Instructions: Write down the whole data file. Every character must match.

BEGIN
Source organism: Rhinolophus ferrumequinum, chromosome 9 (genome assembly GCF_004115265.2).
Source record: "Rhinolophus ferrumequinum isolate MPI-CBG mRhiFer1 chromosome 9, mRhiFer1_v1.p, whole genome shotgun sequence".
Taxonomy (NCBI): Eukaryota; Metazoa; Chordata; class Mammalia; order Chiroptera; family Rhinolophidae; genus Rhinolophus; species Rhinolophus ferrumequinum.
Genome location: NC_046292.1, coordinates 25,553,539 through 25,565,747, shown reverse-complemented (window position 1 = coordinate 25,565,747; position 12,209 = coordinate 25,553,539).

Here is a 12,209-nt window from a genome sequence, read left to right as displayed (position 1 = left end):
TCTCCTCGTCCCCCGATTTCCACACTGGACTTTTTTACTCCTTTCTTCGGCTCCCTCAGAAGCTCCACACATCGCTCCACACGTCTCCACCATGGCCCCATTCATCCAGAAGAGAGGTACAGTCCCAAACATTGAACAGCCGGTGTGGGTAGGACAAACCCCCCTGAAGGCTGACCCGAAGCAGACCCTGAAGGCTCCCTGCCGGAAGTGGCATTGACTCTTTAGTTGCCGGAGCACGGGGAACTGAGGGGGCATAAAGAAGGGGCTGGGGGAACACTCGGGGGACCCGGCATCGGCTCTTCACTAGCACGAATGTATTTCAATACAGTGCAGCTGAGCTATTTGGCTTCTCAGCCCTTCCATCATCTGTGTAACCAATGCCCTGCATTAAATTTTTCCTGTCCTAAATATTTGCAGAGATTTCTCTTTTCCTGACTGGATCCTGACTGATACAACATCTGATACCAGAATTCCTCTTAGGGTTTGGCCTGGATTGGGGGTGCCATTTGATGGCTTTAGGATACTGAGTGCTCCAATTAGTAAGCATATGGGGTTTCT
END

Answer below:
Source organism: Rhinolophus ferrumequinum, chromosome 9 (genome assembly GCF_004115265.2).
Source record: "Rhinolophus ferrumequinum isolate MPI-CBG mRhiFer1 chromosome 9, mRhiFer1_v1.p, whole genome shotgun sequence".
Taxonomy (NCBI): Eukaryota; Metazoa; Chordata; class Mammalia; order Chiroptera; family Rhinolophidae; genus Rhinolophus; species Rhinolophus ferrumequinum.
Genome location: NC_046292.1, coordinates 25,553,539 through 25,565,747, shown reverse-complemented (window position 1 = coordinate 25,565,747; position 12,209 = coordinate 25,553,539).

Here is a 12,209-nt window from a genome sequence, read left to right as displayed (position 1 = left end):
TCTCCTCGTCCCCCGATTTCCACACTGGACTTTTTTACTCCTTTCTTCGGCTCCCTCAGAAGCTCCACACATCGCTCCACACGTCTCCACCATGGCCCCATTCATCCAGAAGAGAGGTACAGTCCCAAACATTGAACAGCCGGTGTGGGTAGGACAAACCCCCCTGAAGGCTGACCCGAAGCAGACCCTGAAGGCTCCCTGCCGGAAGTGGCATTGACTCTTTAGTTGCCGGAGCACGGGGAACTGAGGGGGCATAAAGAAGGGGCTGGGGGAACACTCGGGGGACCCGGCATCGGCTCTTCACTAGCACGAATGTATTTCAATACAGTGCAGCTGAGCTATTTGGCTTCTCAGCCCTTCCATCATCTGTGTAACCAATGCCCTGCATTAAATTTTTCCTGTCCTAAATATTTGCAGAGATTTCTCTTTTCCTGACTGGATCCTGACTGATACAACATCTGATACCAGAATTCCTCTTAGGGTTTGGCCTGGATTGGGGGTGCCATTTGATGGCTTTAGGATACTGAGTGCTCCAATTAGTAAGCATATGGGGTTTCT